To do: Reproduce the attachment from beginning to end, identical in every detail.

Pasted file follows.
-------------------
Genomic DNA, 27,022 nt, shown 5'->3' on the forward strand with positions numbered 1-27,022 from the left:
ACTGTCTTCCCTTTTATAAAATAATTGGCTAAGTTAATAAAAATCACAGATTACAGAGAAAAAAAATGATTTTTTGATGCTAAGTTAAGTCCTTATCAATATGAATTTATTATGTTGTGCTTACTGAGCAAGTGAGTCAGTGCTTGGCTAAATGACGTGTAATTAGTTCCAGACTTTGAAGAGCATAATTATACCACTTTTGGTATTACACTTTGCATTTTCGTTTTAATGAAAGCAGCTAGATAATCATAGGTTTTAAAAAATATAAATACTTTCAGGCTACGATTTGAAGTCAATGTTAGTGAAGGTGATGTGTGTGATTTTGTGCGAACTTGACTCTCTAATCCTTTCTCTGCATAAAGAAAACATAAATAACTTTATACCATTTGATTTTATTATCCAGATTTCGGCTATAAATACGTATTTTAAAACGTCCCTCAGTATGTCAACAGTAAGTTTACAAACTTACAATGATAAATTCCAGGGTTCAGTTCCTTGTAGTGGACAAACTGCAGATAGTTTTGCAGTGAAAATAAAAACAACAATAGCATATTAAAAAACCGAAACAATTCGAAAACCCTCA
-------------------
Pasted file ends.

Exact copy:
Genomic DNA, 27,022 nt, shown 5'->3' on the forward strand with positions numbered 1-27,022 from the left:
ACTGTCTTCCCTTTTATAAAATAATTGGCTAAGTTAATAAAAATCACAGATTACAGAGAAAAAAAATGATTTTTTGATGCTAAGTTAAGTCCTTATCAATATGAATTTATTATGTTGTGCTTACTGAGCAAGTGAGTCAGTGCTTGGCTAAATGACGTGTAATTAGTTCCAGACTTTGAAGAGCATAATTATACCACTTTTGGTATTACACTTTGCATTTTCGTTTTAATGAAAGCAGCTAGATAATCATAGGTTTTAAAAAATATAAATACTTTCAGGCTACGATTTGAAGTCAATGTTAGTGAAGGTGATGTGTGTGATTTTGTGCGAACTTGACTCTCTAATCCTTTCTCTGCATAAAGAAAACATAAATAACTTTATACCATTTGATTTTATTATCCAGATTTCGGCTATAAATACGTATTTTAAAACGTCCCTCAGTATGTCAACAGTAAGTTTACAAACTTACAATGATAAATTCCAGGGTTCAGTTCCTTGTAGTGGACAAACTGCAGATAGTTTTGCAGTGAAAATAAAAACAACAATAGCATATTAAAAAACCGAAACAATTCGAAAACCCTCA